Monday, February 11, 2008

Reflections on the Person and Work of Christ

Reflections on the Semester 1 modules of the Second Year at HTC continue with the Systematics module: Person and Work of Christ. This module is taught by Welshman Rob Shillaker and covers the broad spread of the topic including Christology in the Early Church, the Humanity and Deity of Christ, Atonement Theories, Modern Christology and the Uniqueness of Christ. Texts for the course are Berkhouwer and Macleod (of course). So, the highlights of the module? They follow in brief:

Atonement theories. Surveying atonement theories was very useful and the presence of penal substitution in early church thought is hugely important for debates today. However, in the early Church, this was held alongside other perspectives on the atonement, of varying validity and importance. Penal substitutionary thought at that time was not developed along the lines of the Reformers' paradigm and, whilst current defences of penal substitution are important, I am worried about any tendency towards the total exclusion of other biblical prespectives on the atonement. A helpful book on the topic is The Nature of the Atonement: Four Views. Thomas Schreiner argues for penal substitution (whilst stating up-front that he does not see it as the 'only truth' about the atonement, but as 'the anchor and foundation for all other dimensions of the atonement'); Joel Green argues for a kaleidoscopic view (which is redemptive-historical in its emphasis) where 'on its own, no one model or metaphor will do'. I have sympathy with Green, but it seems that Schreiner and Green might be getting fairly close from either side on the one point. Whilst I go with Schreiner, one continuing problem is the absence of penal substitution from the Lukan corpus.

Athanasius' De Incarnatione. We had to analyse this work for a seminar. However, Macleod throws up a difficulty when he says this about Athanasius...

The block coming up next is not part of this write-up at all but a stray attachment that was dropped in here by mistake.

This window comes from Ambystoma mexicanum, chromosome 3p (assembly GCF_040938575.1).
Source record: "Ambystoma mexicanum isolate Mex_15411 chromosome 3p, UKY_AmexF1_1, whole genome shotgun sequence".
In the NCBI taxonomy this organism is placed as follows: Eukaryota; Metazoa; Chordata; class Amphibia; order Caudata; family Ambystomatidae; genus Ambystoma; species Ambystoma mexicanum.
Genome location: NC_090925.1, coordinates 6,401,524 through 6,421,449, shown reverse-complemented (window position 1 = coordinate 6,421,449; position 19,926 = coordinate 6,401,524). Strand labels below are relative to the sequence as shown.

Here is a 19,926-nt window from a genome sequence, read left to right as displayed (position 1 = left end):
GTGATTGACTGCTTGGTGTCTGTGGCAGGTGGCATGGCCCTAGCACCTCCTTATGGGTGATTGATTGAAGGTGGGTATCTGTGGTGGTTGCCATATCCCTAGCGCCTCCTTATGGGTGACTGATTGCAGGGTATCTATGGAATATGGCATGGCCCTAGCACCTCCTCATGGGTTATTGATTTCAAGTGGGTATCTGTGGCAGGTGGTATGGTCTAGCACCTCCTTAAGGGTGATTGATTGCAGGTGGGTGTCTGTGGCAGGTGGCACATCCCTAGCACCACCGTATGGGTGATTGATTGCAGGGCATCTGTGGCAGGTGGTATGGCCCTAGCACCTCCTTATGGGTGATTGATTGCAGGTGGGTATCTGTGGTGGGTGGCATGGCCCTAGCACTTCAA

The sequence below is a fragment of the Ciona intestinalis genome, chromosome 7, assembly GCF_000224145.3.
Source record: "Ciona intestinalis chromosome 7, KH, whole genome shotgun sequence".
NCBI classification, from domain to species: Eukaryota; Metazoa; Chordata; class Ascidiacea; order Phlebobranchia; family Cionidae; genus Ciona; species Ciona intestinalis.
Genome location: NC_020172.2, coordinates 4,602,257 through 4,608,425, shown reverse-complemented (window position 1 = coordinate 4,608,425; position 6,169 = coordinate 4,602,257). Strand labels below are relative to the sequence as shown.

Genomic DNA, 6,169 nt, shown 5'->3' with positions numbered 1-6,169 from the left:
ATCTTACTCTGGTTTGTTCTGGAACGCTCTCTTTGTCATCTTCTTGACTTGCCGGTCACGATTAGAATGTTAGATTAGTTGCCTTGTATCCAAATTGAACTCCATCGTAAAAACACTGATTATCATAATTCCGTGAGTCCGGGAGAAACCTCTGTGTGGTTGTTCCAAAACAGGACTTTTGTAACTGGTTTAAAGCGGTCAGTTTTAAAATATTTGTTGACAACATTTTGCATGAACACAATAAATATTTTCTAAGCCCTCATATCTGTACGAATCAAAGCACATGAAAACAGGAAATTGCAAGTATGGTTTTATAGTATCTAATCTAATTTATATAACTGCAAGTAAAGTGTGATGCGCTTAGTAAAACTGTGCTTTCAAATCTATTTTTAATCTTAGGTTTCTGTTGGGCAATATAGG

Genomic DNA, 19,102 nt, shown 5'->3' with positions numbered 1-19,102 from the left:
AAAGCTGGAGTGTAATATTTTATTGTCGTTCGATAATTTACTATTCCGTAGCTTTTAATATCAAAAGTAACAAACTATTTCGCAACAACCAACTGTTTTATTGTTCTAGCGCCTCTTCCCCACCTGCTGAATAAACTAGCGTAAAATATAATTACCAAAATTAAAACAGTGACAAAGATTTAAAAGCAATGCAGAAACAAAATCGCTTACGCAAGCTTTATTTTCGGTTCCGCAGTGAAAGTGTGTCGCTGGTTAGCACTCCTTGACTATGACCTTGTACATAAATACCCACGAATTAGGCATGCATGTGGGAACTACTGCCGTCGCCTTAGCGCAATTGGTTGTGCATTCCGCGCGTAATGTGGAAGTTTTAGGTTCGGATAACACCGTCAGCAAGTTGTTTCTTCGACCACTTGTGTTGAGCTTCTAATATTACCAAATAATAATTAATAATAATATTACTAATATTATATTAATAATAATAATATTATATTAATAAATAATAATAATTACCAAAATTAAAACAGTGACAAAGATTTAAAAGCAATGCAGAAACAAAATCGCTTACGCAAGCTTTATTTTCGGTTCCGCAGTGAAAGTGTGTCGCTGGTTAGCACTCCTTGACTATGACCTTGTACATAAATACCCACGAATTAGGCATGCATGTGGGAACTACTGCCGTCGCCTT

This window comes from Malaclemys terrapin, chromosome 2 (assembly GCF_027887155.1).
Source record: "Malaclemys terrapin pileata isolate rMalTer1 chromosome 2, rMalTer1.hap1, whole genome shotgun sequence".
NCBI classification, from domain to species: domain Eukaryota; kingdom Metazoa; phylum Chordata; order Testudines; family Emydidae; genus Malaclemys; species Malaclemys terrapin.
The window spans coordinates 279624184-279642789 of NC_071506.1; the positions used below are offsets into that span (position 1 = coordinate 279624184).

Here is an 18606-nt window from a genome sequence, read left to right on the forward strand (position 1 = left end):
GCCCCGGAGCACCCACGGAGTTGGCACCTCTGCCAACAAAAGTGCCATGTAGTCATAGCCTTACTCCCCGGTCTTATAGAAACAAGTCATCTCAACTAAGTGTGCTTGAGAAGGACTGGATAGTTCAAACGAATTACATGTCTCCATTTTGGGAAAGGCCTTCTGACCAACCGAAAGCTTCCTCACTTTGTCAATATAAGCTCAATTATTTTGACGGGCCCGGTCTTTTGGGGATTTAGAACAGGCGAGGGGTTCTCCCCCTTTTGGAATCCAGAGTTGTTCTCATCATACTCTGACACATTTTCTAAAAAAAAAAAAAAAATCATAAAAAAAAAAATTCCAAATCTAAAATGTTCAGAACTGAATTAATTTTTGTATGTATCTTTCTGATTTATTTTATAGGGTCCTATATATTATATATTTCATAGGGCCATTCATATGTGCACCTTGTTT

Most of his work survives only in fragments gleaned from quotations by his opponents and the position is further complicated by the fact that some of his writings, published posthumously, appeared under false names (for example, two pseudo-Athanasian compositions, Quod Unus Sit Deus and De Incarnatione Verbi, are now widely regarded as works of Apollinaris).
It is true that you notice the Apollinarian thought in De Incarnatione. But after some degree of investigation, I'm still not clear if De Incarnatione is the same as De Incarnatione Verbi Dei and which of the manuscripts may or may not be in view here. This illustrates the difficulties that can face you with this kind of thing.

Quest for Historical Jesus. The Modern Christology unit on the module covers the Quest for the Historical Jesus (Reimarus and Wrede through Schweitzer to the neo-liberalism and neo-orthodoxy a la Bultmann and Barth - hence his picture above - to Kasemann and Second Questers through to the so-called Third Quest). This unit was a highlight and a helpful article on this whole thing is: Is there Really a 'Third Quest' for the Historical Jesus? SBET 24.2, by Dr Mike Bird no less.

Macleod on Uniqueness. Macleods' work on the Person of Christ is both comprehensive and invigorating. I read most of The Person of Christ during the module and really enjoyed the chapter on the uniqueness of Christ (or maybe it just seems like I enjoyed it more because it was one of the last ones I read!). I posted a good quote on this before.

Redemption. The essay question for the module was 'Explore the concept of redemption in the work of Christ'. Where to go with that one?! I'll post separately on how I approached it.